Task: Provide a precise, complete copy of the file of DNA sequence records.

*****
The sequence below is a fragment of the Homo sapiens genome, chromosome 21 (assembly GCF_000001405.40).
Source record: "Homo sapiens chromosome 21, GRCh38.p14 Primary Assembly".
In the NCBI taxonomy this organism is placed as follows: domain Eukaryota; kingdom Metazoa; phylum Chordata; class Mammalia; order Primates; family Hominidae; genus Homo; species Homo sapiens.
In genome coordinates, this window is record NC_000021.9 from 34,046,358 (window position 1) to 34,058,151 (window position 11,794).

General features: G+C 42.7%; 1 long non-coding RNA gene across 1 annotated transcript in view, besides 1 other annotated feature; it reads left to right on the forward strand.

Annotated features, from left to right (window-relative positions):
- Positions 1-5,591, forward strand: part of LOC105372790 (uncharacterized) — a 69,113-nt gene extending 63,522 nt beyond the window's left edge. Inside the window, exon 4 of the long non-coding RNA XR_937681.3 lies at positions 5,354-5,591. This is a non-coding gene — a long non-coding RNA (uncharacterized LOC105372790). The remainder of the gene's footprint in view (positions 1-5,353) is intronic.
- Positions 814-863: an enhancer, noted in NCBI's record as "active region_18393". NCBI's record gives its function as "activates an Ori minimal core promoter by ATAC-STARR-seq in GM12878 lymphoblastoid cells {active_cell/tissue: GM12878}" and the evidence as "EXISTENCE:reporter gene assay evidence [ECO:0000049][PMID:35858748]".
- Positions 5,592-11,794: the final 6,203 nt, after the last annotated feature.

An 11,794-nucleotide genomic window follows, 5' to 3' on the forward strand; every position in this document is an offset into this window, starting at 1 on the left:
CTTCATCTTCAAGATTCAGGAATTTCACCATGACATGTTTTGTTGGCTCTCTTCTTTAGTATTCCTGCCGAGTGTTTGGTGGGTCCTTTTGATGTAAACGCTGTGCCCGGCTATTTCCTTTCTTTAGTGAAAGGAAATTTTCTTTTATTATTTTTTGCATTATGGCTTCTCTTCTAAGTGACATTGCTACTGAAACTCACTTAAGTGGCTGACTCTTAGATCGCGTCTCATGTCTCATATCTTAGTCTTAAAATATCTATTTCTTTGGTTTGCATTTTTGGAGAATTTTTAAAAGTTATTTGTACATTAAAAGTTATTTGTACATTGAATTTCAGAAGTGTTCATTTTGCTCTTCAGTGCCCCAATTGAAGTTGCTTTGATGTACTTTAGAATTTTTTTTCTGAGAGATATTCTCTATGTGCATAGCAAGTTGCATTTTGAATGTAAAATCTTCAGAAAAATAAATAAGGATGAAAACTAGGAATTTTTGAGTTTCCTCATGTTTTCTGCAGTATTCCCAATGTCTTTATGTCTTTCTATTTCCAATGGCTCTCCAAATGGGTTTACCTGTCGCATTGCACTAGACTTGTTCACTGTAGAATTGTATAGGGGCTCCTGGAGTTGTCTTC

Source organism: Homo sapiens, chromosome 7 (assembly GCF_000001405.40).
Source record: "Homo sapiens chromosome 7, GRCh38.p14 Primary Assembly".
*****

The sequence below is a fragment of the Homo sapiens genome, chromosome 21 (assembly GCF_000001405.40).
Source record: "Homo sapiens chromosome 21, GRCh38.p14 Primary Assembly".
In the NCBI taxonomy this organism is placed as follows: domain Eukaryota; kingdom Metazoa; phylum Chordata; class Mammalia; order Primates; family Hominidae; genus Homo; species Homo sapiens.
In genome coordinates, this window is record NC_000021.9 from 34,046,358 (window position 1) to 34,058,151 (window position 11,794).

General features: G+C 42.7%; 1 long non-coding RNA gene across 1 annotated transcript in view, besides 1 other annotated feature; it reads left to right on the forward strand.

Annotated features, from left to right (window-relative positions):
- Positions 1-5,591, forward strand: part of LOC105372790 (uncharacterized) — a 69,113-nt gene extending 63,522 nt beyond the window's left edge. Inside the window, exon 4 of the long non-coding RNA XR_937681.3 lies at positions 5,354-5,591. This is a non-coding gene — a long non-coding RNA (uncharacterized LOC105372790). The remainder of the gene's footprint in view (positions 1-5,353) is intronic.
- Positions 814-863: an enhancer, noted in NCBI's record as "active region_18393". NCBI's record gives its function as "activates an Ori minimal core promoter by ATAC-STARR-seq in GM12878 lymphoblastoid cells {active_cell/tissue: GM12878}" and the evidence as "EXISTENCE:reporter gene assay evidence [ECO:0000049][PMID:35858748]".
- Positions 5,592-11,794: the final 6,203 nt, after the last annotated feature.

An 11,794-nucleotide genomic window follows, 5' to 3' on the forward strand; every position in this document is an offset into this window, starting at 1 on the left:
CTTCATCTTCAAGATTCAGGAATTTCACCATGACATGTTTTGTTGGCTCTCTTCTTTAGTATTCCTGCCGAGTGTTTGGTGGGTCCTTTTGATGTAAACGCTGTGCCCGGCTATTTCCTTTCTTTAGTGAAAGGAAATTTTCTTTTATTATTTTTTGCATTATGGCTTCTCTTCTAAGTGACATTGCTACTGAAACTCACTTAAGTGGCTGACTCTTAGATCGCGTCTCATGTCTCATATCTTAGTCTTAAAATATCTATTTCTTTGGTTTGCATTTTTGGAGAATTTTTAAAAGTTATTTGTACATTAAAAGTTATTTGTACATTGAATTTCAGAAGTGTTCATTTTGCTCTTCAGTGCCCCAATTGAAGTTGCTTTGATGTACTTTAGAATTTTTTTTCTGAGAGATATTCTCTATGTGCATAGCAAGTTGCATTTTGAATGTAAAATCTTCAGAAAAATAAATAAGGATGAAAACTAGGAATTTTTGAGTTTCCTCATGTTTTCTGCAGTATTCCCAATGTCTTTATGTCTTTCTATTTCCAATGGCTCTCCAAATGGGTTTACCTGTCGCATTGCACTAGACTTGTTCACTGTAGAATTGTATAGGGGCTCCTGGAGTTGTCTTC

Source organism: Homo sapiens, chromosome 7 (assembly GCF_000001405.40).
Source record: "Homo sapiens chromosome 7, GRCh38.p14 Primary Assembly".